Be optimistic that you’ll receive an encouraging response to your questions. If you are discouraged by the answers, the positive side is that you didn’t waste time applying to a program that is a poor fit. With hundreds of graduate programs and fellowships available (listed in the free ProFellow funding database!), you can seek out other programs that will be a better fit. The more you ask hard questions, the most comfortable you will be getting the information you need to find the perfect opportunities for you.
3. Avoid Inflating Your Accomplishments
We are constantly comparing ourselves to others – wondering if we would be considered “successful” by other people, and anxiously viewing the accolades, graduate degrees, and awards received by others. It’s human nature to compare ourselves to others, and these feelings can positively motivate us to work hard to advance our careers. However, when applying to graduate schools and fellowships, it’s not necessary to inflate our accomplishments to “outcompete” other qualified candidates. This is because graduate schools and fellowships are not choosing candidates based solely on who has the highest grades, highest test scores, and most awards and accolades. They are seeking candidates who are a good fit for the program based on a wide variety of factors such as their career goals, their skill sets, the diversity they offer, and their demonstrated commitment to the discipline. The program’s mission is not to be yet another accolade on a candidate’s resume – they seek to invest in candidates who will leverage the program to make an important social impact in their future careers. They choose people who want to solve big social and research challenges and are ready to roll up their sleeves and work hard. Is that you? If so, you ARE the candidate they are looking for!
4. Get Focused on Describing the Social Impact You Want to Make
Building on point #3, it’s important you focus your applications less on detailing your accomplishments and more on detailing your career goals and the contribution you want to make as a future leader or scholar. The more specific you can be about the challenges you want to help solve and the type of role you see yourself doing this work in, the better! Describe why these challenges matter to you, what you hope to contribute, and what skills, expertise, and networks you need to make a bigger impact. You should describe what success looks like to you from the standpoint of paying it forward to society. A focus on the social impact you want to make will help you overcome your imposter syndrome because you’ll see that your pitch is less about helping yourself and more about helping others, which feels good when you are trying to make the case as to why you should be selected for a competitive program.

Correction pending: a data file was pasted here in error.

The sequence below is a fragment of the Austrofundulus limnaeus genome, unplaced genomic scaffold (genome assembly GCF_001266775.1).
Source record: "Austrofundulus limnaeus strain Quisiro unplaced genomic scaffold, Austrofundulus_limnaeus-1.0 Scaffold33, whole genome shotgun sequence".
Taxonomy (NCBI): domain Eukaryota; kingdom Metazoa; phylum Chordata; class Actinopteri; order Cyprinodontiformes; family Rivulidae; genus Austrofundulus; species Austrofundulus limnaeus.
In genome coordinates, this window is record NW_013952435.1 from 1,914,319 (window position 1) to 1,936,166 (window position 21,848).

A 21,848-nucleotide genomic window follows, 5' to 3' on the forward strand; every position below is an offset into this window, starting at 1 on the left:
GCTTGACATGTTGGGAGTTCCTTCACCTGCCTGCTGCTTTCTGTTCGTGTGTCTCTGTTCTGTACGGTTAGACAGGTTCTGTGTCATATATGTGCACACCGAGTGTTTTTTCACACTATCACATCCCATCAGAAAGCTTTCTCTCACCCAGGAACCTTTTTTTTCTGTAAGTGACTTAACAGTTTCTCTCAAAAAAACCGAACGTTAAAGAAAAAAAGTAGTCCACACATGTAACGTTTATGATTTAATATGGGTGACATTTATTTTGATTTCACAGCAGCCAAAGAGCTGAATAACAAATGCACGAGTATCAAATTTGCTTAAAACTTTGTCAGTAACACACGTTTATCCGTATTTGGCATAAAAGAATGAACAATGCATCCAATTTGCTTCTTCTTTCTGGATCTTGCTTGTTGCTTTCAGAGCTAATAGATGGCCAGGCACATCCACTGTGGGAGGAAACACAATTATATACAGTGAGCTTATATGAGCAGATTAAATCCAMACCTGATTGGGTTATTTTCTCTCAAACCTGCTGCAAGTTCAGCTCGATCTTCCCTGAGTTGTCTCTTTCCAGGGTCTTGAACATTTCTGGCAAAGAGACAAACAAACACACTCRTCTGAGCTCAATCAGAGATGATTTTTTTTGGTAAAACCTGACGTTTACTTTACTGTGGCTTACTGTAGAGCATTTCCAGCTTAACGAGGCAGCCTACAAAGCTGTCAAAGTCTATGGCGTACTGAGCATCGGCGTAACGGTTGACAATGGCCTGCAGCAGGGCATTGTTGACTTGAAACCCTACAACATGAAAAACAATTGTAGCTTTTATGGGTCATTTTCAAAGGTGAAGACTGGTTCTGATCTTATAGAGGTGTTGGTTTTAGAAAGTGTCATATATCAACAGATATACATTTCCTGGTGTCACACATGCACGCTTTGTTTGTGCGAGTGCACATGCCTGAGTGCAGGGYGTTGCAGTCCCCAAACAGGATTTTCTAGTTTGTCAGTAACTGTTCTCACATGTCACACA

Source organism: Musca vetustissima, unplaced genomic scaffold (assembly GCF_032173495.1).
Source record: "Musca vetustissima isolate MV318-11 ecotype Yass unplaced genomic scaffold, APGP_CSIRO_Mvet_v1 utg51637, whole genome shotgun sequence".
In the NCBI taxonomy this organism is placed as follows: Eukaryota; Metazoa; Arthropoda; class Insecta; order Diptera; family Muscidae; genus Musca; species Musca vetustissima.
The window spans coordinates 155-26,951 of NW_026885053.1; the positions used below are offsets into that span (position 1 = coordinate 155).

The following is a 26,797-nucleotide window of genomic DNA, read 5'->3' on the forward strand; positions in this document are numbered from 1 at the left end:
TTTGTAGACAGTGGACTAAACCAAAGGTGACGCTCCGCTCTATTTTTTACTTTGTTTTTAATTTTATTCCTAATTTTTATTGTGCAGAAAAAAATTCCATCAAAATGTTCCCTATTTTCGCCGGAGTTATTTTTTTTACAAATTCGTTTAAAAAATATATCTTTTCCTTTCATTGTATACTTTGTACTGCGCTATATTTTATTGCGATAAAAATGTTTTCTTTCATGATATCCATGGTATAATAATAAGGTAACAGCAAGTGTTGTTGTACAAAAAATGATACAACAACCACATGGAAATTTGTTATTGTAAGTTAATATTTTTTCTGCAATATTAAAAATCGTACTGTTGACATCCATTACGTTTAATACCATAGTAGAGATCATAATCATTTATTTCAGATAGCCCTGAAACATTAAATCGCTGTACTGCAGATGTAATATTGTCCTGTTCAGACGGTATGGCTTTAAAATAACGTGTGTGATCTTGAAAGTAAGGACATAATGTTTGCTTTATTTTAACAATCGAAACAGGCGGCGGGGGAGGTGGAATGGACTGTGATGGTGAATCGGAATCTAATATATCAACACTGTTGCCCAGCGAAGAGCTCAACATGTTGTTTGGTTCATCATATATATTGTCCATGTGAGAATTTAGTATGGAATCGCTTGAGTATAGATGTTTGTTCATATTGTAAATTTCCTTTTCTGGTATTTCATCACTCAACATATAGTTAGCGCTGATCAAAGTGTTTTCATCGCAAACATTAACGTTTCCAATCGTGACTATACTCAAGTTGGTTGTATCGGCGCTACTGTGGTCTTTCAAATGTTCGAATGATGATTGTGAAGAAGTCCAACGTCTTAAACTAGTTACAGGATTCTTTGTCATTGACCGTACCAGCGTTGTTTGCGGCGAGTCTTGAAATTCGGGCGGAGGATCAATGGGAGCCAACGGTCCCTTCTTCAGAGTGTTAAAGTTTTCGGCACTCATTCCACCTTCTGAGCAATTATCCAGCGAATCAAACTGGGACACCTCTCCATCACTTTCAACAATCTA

5. Remember: You’ve Got to Play to Win
It’s not easy to overcome the fear of failure, especially if you are someone who is accomplished and wants to maintain a failure-free record. But, choosing not to aim for big goals is a failure in itself. As they say, you’ve got to play to win! And you need to become comfortable with failure as you advance in your career because failure can reap new knowledge, self-awareness, and personal growth in the best way possible, especially when you use failure as a motivation to try again.
That said, if you find yourself so afraid of failure that you won’t pursue a goal, also consider if your goal is misaligned with your personal values. Sometimes our goals are inherited through family and societal expectations and are not rooted in our true passions and talents. If you find yourself desiring to take a new path unknown to you and others before you, build a positive support system and go for your goals with the optimism that if you fail the first time, you will learn a lot from the process and can try again. The ProFellow community is rooting for you!
If you’d like to learn more about how to successfully apply to Ph.D. and master’s programs, register now for my free online Masterclass: The 5 Step Method to Achieve a Top Graduate Degree Debt-Free.
Dr. Vicki Johnson is the Founder and CEO of ProFellow, the world’s leading online resource for professional and academic fellowships. She is a four-time fellow, a top Ph.D. scholar, a Fulbright recipient, and an award-winning social entrepreneur. She is the Creator and Director of Fully Funded, an award-winning online course and mentorship program for graduate school applicants seeking to find and win full funding.